Un­ex­pect­edly timely

FBI drama seems un­can­nily rel­e­vant, given cur­rent po­lit­i­cal scene in U.S.

Vancouver Sun - - MOVIES - CHRIS KNIGHT ck­night@post­media.com twit­ter.com/chrisknight­film

Liam Nee­son has an un­usual re­ac­tion when he’s asked to star in a movie. His first thought is: Who would be bet­ter at this than me?

So when writer-di­rec­tor Peter Lan­des­man ap­proached him to play the ti­tle role in Mark Felt: The Man Who Brought Down the White House, he im­me­di­ately thought of Ed Har­ris.

“And then I might watch a cou­ple of Ed’s films. And I think: Ah, there’s some­thing there that I can use.”

But would Har­ris have been a bet­ter Felt? “That would have been a good idea,” says Lan­des­man, rib­bing his star.

The two are speak­ing at the Toronto In­ter­na­tional Film Fes­ti­val, where Mark Felt had its world pre­mière in Septem­ber. The film had been in the works for more than 10 years, ever since the for­mer FBI as­so­ci­ate di­rec­tor pub­lished his 2006 au­to­bi­og­ra­phy A G-Man’s Life, shortly af­ter re­veal­ing he had been The Wash­ing­ton Post’s “Deep Throat” source dur­ing the Water­gate scan­dal.

But the film’s re­lease could not have been more timely. In May, U.S. Pres­i­dent Don­ald Trump fired FBI di­rec­tor James Comey over his in­ves­ti­ga­tion into Rus­sian in­ter­fer­ence in the 2016 elec­tion. Christo­pher Wray had been in com­mand of the bu­reau for lit­tle more than a month as the fes­ti­val opened.

“It is a co­in­ci­dence, which is some­thing you have no con­trol over,” Lan­des­man says. “When Liam and I first sat down and talked about it ... Trump was the court jester of New York, which is where I grew up. I never imag­ined ...” he trails off.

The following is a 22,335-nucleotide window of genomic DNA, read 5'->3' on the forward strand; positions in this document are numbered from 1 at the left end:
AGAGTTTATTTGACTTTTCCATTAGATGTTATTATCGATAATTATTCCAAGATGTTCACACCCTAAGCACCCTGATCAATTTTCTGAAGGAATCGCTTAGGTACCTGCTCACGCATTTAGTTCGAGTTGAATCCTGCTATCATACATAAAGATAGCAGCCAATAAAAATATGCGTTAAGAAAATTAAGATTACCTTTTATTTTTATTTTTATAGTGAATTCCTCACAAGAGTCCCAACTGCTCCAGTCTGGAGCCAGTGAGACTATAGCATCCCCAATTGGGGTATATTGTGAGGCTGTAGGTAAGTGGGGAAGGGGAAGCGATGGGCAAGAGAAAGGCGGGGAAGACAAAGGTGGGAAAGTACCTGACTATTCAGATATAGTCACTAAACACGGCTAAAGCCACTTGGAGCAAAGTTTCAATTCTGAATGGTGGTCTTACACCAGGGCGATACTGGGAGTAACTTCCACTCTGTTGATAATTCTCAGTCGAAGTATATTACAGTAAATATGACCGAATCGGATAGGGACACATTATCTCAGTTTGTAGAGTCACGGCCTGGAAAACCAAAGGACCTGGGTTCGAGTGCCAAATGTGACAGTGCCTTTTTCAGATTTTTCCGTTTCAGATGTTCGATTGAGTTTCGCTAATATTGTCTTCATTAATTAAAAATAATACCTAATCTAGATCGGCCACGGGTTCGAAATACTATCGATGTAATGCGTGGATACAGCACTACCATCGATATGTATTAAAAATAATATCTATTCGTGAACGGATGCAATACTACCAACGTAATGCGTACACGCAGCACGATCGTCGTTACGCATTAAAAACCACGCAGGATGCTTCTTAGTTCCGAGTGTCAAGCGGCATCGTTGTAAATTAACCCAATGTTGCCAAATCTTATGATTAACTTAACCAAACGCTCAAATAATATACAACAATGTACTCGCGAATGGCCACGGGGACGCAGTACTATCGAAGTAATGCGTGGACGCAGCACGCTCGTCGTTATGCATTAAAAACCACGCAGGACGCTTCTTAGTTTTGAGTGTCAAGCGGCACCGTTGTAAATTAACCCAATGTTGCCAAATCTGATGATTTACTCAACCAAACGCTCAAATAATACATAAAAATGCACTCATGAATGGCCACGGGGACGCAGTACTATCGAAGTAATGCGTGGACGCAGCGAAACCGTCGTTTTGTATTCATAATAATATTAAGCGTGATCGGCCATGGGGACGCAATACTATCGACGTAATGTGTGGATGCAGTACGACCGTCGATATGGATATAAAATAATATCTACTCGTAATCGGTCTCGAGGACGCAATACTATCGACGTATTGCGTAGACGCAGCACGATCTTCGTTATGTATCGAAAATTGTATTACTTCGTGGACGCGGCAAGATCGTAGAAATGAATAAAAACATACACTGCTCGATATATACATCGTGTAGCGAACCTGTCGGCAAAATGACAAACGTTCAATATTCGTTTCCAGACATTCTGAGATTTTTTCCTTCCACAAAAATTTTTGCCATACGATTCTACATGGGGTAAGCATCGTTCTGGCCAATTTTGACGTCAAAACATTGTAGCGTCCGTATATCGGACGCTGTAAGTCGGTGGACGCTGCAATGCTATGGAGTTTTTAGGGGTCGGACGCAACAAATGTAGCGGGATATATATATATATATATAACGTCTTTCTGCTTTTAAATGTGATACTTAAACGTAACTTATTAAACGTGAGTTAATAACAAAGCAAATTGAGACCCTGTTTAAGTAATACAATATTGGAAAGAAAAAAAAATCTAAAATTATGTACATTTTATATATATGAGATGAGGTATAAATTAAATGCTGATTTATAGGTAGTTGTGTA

But he says the themes of in­tegrity fight­ing cor­rup­tion are al­ways with us. “Hu­man be­hav­iour does not change,” he says. “Those dy­nam­ics live in ev­ery in­sti­tu­tion, ev­ery govern­ment on the planet, within fam­i­lies, within Hol­ly­wood, within jour­nal­ism and news­pa­pers.” Even so, “the fact that we’re see­ing it now when this movie is com­ing out is su­per­nat­u­ral, I have to say.”

In ad­di­tion to scour­ing the films of Ed Har­ris, Nee­son watched Jimmy Stewart in 1959’s The FBI Story, and footage of Felt, who died in 2008.

“I was very taken with the fact that he was a debonair, charm­ing man,” Nee­son says. “But charm­ing just up to a point. Sud­denly a veil would come down and you couldn’t read him. And I found that fas­ci­nat­ing as an ac­tor. I thought: I look noth­ing like him, I will sound noth­ing like him, but I will try to give an essence of the man. And serve Peter’s script, which I loved.”

He was also re­lieved at the change of pace in play­ing a bu­reau­crat, given his re­cent run of ac­tion-hero roles in the likes of Taken, Run All Night, the up­com­ing The Com­muter and more. “It was great to not have any fight re­hearsals,” he says with a grin.

SONY PIC­TURES CLAS­SICS

Liam Nee­son was re­lieved at the change of pace in his role as bu­reau­crat Mark Felt.

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